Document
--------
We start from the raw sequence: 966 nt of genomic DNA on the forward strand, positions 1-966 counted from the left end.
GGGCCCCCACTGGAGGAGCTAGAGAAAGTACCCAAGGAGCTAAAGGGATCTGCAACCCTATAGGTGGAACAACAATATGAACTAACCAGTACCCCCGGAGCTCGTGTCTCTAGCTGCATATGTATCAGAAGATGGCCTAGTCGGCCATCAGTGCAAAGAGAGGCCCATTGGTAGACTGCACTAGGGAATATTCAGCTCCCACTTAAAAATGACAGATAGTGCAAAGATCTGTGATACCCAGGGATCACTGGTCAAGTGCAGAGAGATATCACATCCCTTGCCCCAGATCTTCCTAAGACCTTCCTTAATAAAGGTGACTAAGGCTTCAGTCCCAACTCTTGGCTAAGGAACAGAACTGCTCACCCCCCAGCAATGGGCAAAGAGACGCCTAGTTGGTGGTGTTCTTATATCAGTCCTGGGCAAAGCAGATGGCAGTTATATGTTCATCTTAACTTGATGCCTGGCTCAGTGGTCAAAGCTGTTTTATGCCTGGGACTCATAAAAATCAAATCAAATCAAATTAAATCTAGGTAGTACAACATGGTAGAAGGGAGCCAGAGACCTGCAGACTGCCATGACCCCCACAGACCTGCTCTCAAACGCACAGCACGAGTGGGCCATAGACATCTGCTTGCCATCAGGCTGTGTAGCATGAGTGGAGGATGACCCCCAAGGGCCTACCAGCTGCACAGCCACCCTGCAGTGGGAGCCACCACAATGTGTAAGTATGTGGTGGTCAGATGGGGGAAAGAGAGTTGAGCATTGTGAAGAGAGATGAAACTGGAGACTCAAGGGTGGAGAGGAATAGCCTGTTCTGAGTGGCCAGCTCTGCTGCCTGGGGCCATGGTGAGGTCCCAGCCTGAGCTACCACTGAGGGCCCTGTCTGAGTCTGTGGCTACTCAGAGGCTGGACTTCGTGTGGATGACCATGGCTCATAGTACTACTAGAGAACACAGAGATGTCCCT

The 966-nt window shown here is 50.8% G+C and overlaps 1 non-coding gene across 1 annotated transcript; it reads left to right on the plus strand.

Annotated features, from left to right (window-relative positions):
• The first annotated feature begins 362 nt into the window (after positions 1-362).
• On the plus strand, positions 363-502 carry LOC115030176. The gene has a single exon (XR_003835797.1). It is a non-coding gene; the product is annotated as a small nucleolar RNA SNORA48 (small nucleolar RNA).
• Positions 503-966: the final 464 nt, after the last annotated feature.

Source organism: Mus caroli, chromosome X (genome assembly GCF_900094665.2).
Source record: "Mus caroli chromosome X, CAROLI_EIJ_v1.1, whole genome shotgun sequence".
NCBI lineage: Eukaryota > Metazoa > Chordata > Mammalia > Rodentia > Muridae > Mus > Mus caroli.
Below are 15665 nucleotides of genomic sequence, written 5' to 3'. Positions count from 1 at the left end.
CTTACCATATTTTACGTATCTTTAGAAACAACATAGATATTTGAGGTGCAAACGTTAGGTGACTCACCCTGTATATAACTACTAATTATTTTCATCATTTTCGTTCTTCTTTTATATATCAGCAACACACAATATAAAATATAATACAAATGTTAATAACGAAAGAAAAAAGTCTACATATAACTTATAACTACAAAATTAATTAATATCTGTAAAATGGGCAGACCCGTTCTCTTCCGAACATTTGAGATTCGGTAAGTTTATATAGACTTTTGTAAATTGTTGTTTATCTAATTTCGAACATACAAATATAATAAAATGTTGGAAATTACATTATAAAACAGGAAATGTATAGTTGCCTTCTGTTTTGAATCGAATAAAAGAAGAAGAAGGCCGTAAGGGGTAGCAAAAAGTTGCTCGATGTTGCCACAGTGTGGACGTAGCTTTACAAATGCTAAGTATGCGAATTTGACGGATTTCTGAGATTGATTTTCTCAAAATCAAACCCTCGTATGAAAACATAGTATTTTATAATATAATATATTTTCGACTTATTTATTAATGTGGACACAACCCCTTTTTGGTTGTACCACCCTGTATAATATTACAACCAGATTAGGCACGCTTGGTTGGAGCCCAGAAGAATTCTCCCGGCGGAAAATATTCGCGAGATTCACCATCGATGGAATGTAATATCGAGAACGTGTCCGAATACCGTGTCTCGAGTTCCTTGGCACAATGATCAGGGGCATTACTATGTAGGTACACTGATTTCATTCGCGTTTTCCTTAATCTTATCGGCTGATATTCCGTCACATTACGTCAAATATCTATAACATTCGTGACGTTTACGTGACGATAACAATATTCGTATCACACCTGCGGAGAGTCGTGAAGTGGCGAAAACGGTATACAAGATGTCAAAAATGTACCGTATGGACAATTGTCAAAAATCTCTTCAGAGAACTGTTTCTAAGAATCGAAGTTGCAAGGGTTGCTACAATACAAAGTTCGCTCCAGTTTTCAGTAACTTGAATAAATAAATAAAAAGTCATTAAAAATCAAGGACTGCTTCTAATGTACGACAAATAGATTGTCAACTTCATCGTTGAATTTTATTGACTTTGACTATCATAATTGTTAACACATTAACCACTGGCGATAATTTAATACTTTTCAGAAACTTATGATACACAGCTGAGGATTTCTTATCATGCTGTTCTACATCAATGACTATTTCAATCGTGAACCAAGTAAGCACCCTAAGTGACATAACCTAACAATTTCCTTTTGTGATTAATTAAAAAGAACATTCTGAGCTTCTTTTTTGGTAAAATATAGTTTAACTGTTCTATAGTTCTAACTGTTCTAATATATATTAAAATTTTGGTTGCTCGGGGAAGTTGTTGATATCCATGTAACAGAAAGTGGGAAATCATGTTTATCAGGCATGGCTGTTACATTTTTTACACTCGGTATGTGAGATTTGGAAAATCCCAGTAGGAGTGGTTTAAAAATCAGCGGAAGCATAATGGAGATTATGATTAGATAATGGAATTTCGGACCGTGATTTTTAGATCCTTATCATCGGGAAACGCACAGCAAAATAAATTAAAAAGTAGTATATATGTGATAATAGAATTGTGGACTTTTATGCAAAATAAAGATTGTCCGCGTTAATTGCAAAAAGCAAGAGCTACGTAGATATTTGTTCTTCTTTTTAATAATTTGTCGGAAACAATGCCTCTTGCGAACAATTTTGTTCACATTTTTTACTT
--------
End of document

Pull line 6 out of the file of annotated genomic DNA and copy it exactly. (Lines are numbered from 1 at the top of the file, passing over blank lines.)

• On the plus strand, positions 363-502 carry LOC115030176. The gene has a single exon (XR_003835797.1). It is a non-coding gene; the product is annotated as a small nucleolar RNA SNORA48 (small nucleolar RNA).